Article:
‘Shipwrecks of American’s First Century’ come alive at symposium

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Before Jamestown, before Plymouth Rock, before America’s early settlers carved out the colonies, there was Santa Elena. Settled by the Spanish in 1566, Santa Elena is acknowledged to be North America’s first European capital. It was founded by Pedro Menendez de Aviles, a former privateer for the Spanish who went on to become a renowned explorer and then South Carolina’s first governor. 

Bolstered by funds from King Philip II, who sought to secure the land called La Florida for the Spanish and to protect Spain’s lucrative treasure routes, Menendez and a brave band of 400 settlers established Santa Elena somewhere along the coast of South Carolina. At its height, the settlement housed hundreds of men, women and children who battled disease, hunger and storms to eke out a perilous living. But just two decades after it was founded, Santa Elena came to a sad ending. When Sir Francis Drake attacked St. Augustine in 1586, Santa Elena’s settlers went to the rescue. They never returned. The following year, Santa Elena was consolidated with St. Augustine, Havana and other Spanish settlements. 

Some 400 years later, the 16th century site of Santa Elena was discovered through archeology conducted by the South Carolina Institute of Archeology. From 1979 through the present, active projects have uncovered evidence of the story researched in historical record. The scientific proof of this history tells much about “America’s First Century” as archeologists continue to find artifacts that provide a window into how the early settlers lived.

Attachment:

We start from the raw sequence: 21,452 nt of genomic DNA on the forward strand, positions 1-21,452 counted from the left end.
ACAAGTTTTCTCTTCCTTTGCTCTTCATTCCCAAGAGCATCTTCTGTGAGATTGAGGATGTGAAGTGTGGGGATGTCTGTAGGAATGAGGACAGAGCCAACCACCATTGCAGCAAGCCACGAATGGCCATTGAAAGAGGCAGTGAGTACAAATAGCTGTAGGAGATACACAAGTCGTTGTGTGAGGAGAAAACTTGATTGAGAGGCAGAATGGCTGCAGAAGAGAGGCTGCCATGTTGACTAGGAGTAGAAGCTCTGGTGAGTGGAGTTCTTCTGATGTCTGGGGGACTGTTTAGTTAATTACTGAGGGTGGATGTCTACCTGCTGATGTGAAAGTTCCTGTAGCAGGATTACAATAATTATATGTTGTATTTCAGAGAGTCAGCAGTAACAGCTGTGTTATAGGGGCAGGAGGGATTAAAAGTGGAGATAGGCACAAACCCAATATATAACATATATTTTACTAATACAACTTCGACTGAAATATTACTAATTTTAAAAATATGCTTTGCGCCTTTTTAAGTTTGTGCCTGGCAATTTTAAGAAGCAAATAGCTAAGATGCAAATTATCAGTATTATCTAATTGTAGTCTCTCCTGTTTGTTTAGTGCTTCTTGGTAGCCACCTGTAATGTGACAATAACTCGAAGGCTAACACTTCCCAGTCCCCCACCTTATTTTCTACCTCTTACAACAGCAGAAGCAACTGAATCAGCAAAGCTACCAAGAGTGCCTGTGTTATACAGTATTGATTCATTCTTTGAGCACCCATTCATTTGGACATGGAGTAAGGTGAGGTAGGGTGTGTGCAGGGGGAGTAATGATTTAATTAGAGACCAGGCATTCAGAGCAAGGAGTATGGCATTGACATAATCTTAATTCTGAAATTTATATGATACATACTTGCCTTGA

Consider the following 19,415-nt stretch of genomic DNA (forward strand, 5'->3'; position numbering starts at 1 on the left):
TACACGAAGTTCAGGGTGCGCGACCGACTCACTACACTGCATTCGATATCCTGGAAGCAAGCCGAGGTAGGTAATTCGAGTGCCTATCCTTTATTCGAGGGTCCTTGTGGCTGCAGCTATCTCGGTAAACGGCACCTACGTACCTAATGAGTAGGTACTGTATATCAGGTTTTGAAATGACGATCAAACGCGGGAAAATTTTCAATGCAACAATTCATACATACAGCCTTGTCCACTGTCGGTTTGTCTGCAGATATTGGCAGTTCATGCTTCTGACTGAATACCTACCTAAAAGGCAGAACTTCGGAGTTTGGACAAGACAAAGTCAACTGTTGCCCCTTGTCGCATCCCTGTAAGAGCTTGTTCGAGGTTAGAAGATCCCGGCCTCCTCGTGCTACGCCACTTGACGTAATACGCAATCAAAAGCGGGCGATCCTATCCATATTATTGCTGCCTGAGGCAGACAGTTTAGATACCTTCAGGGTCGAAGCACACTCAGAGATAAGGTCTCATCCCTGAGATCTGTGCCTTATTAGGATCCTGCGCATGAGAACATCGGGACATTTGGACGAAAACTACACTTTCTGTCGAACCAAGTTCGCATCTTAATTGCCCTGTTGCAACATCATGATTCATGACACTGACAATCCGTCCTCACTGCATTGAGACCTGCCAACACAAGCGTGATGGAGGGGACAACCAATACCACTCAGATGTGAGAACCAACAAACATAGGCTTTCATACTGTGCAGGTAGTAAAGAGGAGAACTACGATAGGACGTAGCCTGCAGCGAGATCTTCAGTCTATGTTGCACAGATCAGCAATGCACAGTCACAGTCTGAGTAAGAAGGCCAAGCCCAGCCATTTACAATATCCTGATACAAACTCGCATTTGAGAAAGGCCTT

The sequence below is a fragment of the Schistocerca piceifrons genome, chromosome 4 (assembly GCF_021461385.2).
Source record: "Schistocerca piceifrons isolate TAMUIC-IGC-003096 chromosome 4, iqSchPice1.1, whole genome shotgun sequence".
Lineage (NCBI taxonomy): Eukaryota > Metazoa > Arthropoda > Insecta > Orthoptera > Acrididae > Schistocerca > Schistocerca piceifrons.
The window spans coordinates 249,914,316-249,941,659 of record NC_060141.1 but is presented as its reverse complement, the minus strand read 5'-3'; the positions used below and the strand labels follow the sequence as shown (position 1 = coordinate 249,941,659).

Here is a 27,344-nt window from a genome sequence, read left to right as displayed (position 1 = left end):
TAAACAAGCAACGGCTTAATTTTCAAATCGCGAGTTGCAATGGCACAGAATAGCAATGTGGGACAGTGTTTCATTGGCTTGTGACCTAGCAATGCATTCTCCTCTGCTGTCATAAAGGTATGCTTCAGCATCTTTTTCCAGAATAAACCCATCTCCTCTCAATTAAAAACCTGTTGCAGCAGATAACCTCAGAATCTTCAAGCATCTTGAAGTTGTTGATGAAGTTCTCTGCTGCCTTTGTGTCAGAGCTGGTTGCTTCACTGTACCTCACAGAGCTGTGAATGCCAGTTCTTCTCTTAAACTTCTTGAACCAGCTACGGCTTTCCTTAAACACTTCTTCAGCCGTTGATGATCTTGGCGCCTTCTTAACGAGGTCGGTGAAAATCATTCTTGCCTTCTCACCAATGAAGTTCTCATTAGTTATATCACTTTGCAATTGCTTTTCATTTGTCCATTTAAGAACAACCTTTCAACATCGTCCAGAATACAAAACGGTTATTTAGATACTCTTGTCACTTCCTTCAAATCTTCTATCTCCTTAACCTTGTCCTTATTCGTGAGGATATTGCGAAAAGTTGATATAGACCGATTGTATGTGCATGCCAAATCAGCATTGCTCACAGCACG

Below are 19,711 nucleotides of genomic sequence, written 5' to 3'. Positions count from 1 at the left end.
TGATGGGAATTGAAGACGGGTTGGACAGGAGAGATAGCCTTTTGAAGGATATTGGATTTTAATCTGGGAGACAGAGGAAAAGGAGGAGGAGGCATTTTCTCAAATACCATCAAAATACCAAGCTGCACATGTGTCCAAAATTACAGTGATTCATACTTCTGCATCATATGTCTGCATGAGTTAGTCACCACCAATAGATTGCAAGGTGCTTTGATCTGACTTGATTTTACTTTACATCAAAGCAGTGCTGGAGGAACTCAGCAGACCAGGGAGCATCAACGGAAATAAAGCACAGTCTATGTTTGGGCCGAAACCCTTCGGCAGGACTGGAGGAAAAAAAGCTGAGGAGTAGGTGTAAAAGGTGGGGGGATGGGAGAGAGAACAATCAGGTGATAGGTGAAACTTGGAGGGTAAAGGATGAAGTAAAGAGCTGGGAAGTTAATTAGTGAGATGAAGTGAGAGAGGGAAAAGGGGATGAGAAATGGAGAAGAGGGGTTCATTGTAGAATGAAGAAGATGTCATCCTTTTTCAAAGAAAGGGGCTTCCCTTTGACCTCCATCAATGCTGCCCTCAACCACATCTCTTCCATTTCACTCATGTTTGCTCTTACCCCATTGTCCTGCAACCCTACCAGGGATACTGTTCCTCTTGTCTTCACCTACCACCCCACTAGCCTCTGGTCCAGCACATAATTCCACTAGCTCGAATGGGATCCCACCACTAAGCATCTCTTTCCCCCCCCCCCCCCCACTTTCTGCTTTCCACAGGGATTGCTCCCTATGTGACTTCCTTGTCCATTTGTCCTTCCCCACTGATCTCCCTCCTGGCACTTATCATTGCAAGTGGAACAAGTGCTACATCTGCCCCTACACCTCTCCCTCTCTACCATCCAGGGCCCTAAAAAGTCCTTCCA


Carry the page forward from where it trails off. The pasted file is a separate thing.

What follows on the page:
The story of Santa Elena, and its place in history, is being shared today with visitors at the Santa Elena History Center in Beaufort, an event made possible by sponsorship from the South Carolina Humanities.

Now, in the newest chapter of the saga of Santa Elena, South Carolina underwater archeologist James Spirek will be joined by nearly a dozen eminent maritime historians and nautical archeologists at a symposium entitled, “Shipwrecks of America’s Lost Century,” April 5 from 9 a.m. to 4:30 p.m., at the USCB Center for the Arts, 805 Carteret St. 

Presented by the South Carolina Institute of Archeology and Anthropology, the Osher Lifelong Learning Institute at the University of South Carolina Beaufort, and the Santa Elena Foundation, the symposium will explore Spain’s colonization attempt along the South Carolina-Georgia coast in 1526, the wrecked 1565 Ribaut fleet, and the 1576 French corsair Le Prince now resting at the bottom of Port Royal Sound.

The symposium is the highlight of a series of historical events that begins with a visit to the Beaufort Waterfront by the NAO Santa Maria, a reproduction of the flagship of Christopher Columbus’s three-ship fleet, from March 29 to April 7. 

Sixteenth-century sailing ships fell victim to shipwrecks for a variety of reasons: sometimes just pure carelessness or accidents. Other times, they were overcome by storms, by enemy warships, by scuttling and more. In fact, barely two months after discovering an island in the New World, Columbus lost his ship, the Santa Maria, on the north coast of Hispaniola, the island shared today by Haiti and the Dominican Republic. Presenters at the shipwreck symposium will include a virtual who’s who of revered subject authorities representing numerous universities, museums, and organizations.

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